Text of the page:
As the business owner who made the decision, trust me, it was not a "greedy, dishonorable, and shelfish" one. Actually, I dreaded making it for a month because I knew the financial difficulties of the team members affected, and probably cost the business more with my procratination than just making the decision a month earlier when the warning signs pointed towards a downwards spiral.

      Yes, my company exists to make a profit. Profit is what keeps people employeed and helps business owners re-invest in their business to make a better business. When there is no profit, there is no money available to pay team members who are minimally productive. In reductions of work force, the first to be let go are the part-timers and on-call individuals. Such is survival of the fittest in the work place.

      I am truely sorry that what is happening to you is at such a difficult time in your life, but don't hold a grudge against your employer. It is very difficult to predict the future, and therefore don't blame your supervisor for not having all the answers for you. At least they are willing to keep you in an "on-call" status, which is a positive thing, because it does mean you are still on their rosters and employed by them, so when business picks-up, hopefully you'll be on the top end of the call back list. Therefore, don't do anything as drastic as resigning, which burns your bridges and leaves you no possiblity of being called back. If you voluntarily resign, unemployment insurance might not find in your favor.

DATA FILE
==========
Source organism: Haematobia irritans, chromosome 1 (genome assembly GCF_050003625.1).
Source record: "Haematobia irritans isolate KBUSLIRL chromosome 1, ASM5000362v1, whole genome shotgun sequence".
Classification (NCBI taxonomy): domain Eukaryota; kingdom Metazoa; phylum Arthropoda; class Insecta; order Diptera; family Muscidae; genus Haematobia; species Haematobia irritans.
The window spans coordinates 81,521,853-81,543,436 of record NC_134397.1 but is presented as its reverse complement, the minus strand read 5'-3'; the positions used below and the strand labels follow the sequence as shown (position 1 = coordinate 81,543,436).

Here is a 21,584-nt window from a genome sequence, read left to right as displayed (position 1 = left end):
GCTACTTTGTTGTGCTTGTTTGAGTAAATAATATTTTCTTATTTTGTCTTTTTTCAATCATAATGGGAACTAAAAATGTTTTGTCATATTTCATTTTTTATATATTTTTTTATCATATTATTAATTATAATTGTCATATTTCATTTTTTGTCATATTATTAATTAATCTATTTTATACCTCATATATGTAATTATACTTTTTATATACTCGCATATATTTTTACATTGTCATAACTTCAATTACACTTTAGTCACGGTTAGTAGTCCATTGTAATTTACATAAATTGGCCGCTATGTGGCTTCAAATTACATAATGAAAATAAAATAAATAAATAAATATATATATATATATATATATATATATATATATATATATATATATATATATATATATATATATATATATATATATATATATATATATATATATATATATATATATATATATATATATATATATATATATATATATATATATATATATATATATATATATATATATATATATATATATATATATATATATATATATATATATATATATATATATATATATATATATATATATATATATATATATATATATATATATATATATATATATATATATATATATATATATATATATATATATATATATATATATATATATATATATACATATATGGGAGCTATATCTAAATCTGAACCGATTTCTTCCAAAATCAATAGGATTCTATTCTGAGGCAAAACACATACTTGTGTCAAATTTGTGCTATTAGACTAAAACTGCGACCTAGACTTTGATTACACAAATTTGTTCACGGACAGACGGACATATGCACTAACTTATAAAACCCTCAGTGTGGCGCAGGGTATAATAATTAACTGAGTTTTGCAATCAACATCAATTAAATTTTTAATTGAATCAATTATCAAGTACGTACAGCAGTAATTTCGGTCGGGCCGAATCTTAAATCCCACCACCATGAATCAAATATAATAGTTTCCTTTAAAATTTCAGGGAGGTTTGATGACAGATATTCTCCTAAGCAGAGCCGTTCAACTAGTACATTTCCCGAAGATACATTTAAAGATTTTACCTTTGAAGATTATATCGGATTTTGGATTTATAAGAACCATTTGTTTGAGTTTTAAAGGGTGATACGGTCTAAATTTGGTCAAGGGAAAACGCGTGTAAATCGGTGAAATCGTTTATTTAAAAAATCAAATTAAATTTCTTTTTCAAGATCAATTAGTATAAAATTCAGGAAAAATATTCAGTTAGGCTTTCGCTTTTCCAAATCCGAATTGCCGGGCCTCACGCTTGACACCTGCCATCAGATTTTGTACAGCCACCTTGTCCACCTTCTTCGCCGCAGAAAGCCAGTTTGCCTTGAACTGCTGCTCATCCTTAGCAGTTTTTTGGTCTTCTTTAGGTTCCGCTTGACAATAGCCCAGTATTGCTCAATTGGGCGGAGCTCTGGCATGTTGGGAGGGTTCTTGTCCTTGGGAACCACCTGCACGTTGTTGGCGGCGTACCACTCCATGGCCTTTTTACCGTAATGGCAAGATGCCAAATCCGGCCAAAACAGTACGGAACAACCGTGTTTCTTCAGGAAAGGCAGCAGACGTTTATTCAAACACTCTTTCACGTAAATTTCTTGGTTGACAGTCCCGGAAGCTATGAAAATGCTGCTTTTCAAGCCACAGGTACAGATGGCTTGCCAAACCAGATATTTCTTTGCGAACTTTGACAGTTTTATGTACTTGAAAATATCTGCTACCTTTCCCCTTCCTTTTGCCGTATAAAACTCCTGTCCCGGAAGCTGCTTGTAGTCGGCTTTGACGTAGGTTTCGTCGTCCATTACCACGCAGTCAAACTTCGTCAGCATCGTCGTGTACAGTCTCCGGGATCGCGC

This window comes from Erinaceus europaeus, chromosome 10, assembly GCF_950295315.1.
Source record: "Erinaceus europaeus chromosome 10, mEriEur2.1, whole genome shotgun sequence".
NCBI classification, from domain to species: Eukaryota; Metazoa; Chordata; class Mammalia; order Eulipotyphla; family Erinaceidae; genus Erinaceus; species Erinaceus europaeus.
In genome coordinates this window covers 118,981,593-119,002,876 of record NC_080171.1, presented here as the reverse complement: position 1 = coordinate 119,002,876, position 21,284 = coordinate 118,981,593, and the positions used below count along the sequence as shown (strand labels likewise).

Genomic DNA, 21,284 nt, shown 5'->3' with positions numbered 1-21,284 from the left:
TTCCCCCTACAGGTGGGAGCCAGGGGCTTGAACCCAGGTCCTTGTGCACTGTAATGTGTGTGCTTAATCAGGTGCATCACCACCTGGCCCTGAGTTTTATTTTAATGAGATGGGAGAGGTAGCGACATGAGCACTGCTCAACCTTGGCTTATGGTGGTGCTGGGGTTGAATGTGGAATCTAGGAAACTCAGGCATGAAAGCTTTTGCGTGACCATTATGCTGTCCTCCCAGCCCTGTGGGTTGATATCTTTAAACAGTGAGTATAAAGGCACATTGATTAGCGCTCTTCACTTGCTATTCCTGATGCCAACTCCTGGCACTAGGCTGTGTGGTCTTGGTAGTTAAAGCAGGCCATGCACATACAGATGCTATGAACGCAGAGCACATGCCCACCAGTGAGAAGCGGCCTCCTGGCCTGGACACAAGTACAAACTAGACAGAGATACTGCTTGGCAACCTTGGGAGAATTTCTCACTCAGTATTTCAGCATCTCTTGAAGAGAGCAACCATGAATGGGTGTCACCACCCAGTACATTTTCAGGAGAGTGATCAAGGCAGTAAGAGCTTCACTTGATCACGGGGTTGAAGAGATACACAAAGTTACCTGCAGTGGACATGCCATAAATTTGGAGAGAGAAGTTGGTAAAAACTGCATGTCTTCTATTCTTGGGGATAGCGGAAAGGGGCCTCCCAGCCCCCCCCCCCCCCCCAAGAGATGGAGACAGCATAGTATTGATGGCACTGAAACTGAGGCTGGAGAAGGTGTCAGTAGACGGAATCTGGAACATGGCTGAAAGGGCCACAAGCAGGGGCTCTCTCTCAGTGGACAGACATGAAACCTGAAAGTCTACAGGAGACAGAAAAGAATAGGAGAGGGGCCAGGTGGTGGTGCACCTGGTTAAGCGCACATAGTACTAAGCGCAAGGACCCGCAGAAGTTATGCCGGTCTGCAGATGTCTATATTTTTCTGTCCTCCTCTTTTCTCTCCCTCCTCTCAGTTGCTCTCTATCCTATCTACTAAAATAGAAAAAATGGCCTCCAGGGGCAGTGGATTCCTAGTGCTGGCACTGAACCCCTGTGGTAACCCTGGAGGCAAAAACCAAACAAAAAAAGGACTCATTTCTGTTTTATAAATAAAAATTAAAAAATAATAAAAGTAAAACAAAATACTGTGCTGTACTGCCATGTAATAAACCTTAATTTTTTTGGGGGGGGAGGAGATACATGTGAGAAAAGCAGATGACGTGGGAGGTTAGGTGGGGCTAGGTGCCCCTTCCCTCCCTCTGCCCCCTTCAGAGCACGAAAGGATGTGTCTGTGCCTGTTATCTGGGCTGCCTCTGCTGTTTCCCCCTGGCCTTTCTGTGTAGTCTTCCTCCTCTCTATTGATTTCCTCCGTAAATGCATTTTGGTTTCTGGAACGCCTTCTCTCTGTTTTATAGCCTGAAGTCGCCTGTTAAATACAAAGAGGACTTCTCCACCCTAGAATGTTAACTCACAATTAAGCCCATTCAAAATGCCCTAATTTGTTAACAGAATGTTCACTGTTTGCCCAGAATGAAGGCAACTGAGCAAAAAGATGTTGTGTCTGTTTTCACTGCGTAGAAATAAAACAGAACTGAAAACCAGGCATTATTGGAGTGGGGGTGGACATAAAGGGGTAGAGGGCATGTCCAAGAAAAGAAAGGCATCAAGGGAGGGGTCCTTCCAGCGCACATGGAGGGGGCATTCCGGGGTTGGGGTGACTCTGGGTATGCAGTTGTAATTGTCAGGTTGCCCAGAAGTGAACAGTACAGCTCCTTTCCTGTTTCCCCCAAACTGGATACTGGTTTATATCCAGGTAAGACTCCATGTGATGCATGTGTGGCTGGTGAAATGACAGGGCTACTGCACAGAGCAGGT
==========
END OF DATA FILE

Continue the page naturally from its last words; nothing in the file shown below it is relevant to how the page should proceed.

Best of luck to you, and I would recommend you start job hunting or look into Unemployment insurance.

      Comment


      • #4
        Or you could look at it another which is that you seem to expect them to keep you on at your convenience for years while you finish school, while not actually doing work while results in income for the business. Their purpose isn't to support you while you go to school. That is what parents are for (and then for a limited amount of time). Anyone else isn't obligated to accomodate you. Particularly in tight economic times. Be glad they are offering you the billable hours rather than letting you go entirely. If you think you can find a better deal with the same flexibility elsewhere, go for it. Right now, I woudn't bank on it.
        I post with the full knowledge and support of my employer, though the opinions rendered are my own and not necessarily representative of their position. In other words, I'm a free agent.

        Comment